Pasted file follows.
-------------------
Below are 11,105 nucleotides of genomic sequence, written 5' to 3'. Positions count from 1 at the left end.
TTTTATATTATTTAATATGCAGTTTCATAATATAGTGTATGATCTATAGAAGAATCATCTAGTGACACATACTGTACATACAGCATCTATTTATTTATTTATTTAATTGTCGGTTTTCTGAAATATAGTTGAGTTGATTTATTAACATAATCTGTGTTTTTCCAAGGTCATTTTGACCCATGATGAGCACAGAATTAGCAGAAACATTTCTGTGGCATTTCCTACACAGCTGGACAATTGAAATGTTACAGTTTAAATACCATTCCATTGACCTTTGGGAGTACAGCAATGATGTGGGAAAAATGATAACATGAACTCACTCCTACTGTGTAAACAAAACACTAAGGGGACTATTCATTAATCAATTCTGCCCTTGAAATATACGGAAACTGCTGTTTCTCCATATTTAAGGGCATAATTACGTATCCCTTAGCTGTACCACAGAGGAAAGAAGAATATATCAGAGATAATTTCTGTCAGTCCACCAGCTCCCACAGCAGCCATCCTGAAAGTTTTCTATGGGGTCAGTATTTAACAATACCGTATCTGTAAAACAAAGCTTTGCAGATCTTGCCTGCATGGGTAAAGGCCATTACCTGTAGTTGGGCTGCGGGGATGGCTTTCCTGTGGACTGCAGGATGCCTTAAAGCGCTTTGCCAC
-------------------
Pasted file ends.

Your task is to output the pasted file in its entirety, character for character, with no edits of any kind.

Below are 11,105 nucleotides of genomic sequence, written 5' to 3'. Positions count from 1 at the left end.
TTTTATATTATTTAATATGCAGTTTCATAATATAGTGTATGATCTATAGAAGAATCATCTAGTGACACATACTGTACATACAGCATCTATTTATTTATTTATTTAATTGTCGGTTTTCTGAAATATAGTTGAGTTGATTTATTAACATAATCTGTGTTTTTCCAAGGTCATTTTGACCCATGATGAGCACAGAATTAGCAGAAACATTTCTGTGGCATTTCCTACACAGCTGGACAATTGAAATGTTACAGTTTAAATACCATTCCATTGACCTTTGGGAGTACAGCAATGATGTGGGAAAAATGATAACATGAACTCACTCCTACTGTGTAAACAAAACACTAAGGGGACTATTCATTAATCAATTCTGCCCTTGAAATATACGGAAACTGCTGTTTCTCCATATTTAAGGGCATAATTACGTATCCCTTAGCTGTACCACAGAGGAAAGAAGAATATATCAGAGATAATTTCTGTCAGTCCACCAGCTCCCACAGCAGCCATCCTGAAAGTTTTCTATGGGGTCAGTATTTAACAATACCGTATCTGTAAAACAAAGCTTTGCAGATCTTGCCTGCATGGGTAAAGGCCATTACCTGTAGTTGGGCTGCGGGGATGGCTTTCCTGTGGACTGCAGGATGCCTTAAAGCGCTTTGCCAC